Remember back in January when I mentioned that Severed Press had contacted me to say that Pangaea: Exiles was going to be released as an audiobook on Audible in a few months? Well, I emailed them to check status on it a few days ago. After emailing them, I figured I might as well go check on Audible to see if maybe it had already come out and they just hadn’t let me know.
Guess what? It was released two weeks ago (March 28). I haven’t heard it yet myself, but if you’d like to check it out, you can find it here.
What else? Hmmm….
Oh! remember the picture I posted of the Stenonychosaurus in WW106? It was the critter I was writing about in the anthology story for Severed. Well, come to find out, the Stenonychosaurus ceased to exist as of 1987. Turns out that some paleontologists figured out that the bones they were using to identify good old Steggy were actually the bones of juvenile Troodons.
So yeah, more rewrites. But it’s finished. Both story and contract are off to Severed. Watch for the upcoming anthology “Prehistoric“. It will still be a few months, I’m sure. The deadline isn’t until the end of April, and I’m sure there will be some back and forth with the editor. But for my part, most of the work is done.
You know what’s so strange on this one? I think the thing that gave me the most anguish was trying to find a title that fit the story. I never really found one that gave me that “aha!” moment. There was no clever, cutesy, tie-in to some word or phrase or theme in the story. But I was spending WAY too much time trying to find something that, in my mind at least, pulled the whole thing together. In the end, I simply picked “Apex“, the best of several unsatisfying titles I had come up with, and decided that it was time to cut it loose.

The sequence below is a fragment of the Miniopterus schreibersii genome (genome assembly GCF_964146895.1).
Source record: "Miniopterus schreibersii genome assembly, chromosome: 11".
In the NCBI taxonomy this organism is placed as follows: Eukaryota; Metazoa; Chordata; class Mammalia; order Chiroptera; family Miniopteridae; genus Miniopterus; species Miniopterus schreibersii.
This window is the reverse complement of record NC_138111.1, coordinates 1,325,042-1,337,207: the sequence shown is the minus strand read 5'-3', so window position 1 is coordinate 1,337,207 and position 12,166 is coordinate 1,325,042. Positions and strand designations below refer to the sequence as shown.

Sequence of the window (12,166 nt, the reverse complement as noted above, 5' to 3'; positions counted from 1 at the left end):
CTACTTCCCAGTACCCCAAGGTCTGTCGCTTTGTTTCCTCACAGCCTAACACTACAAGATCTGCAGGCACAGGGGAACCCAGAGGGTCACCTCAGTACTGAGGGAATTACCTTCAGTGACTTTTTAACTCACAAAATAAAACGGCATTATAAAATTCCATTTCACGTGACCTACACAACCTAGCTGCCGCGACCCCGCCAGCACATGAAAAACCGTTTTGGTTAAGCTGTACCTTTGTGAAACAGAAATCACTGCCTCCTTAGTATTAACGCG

There is a saying among artists of any sort. “Art is never completed, only abandoned.” If you aren’t familiar with it, it simply means that artists (whether it be painters, singers, writers, or any other type of artist) will often spend WAY too much time polishing their latest work, trying to make it “perfect”.
For a writer, it may be changing a scene here or there… or simply switching a few words in order to alter the mood or connotation. And it’s something that is probably needed on the first draft or two. We tend to obsess over tiny details, polishing and polishing, until we’re really doing little more than wasting time.
But eventually we have to let it go. We have to abandon the work… release it into the wild, so to speak. And that’s what I’ve done. If I don’t, I’ll never get the next project done.
So I’m back on Payne and Suffering, and the numbers there should start climbing again significantly.
And that’s it for now. Stay safe.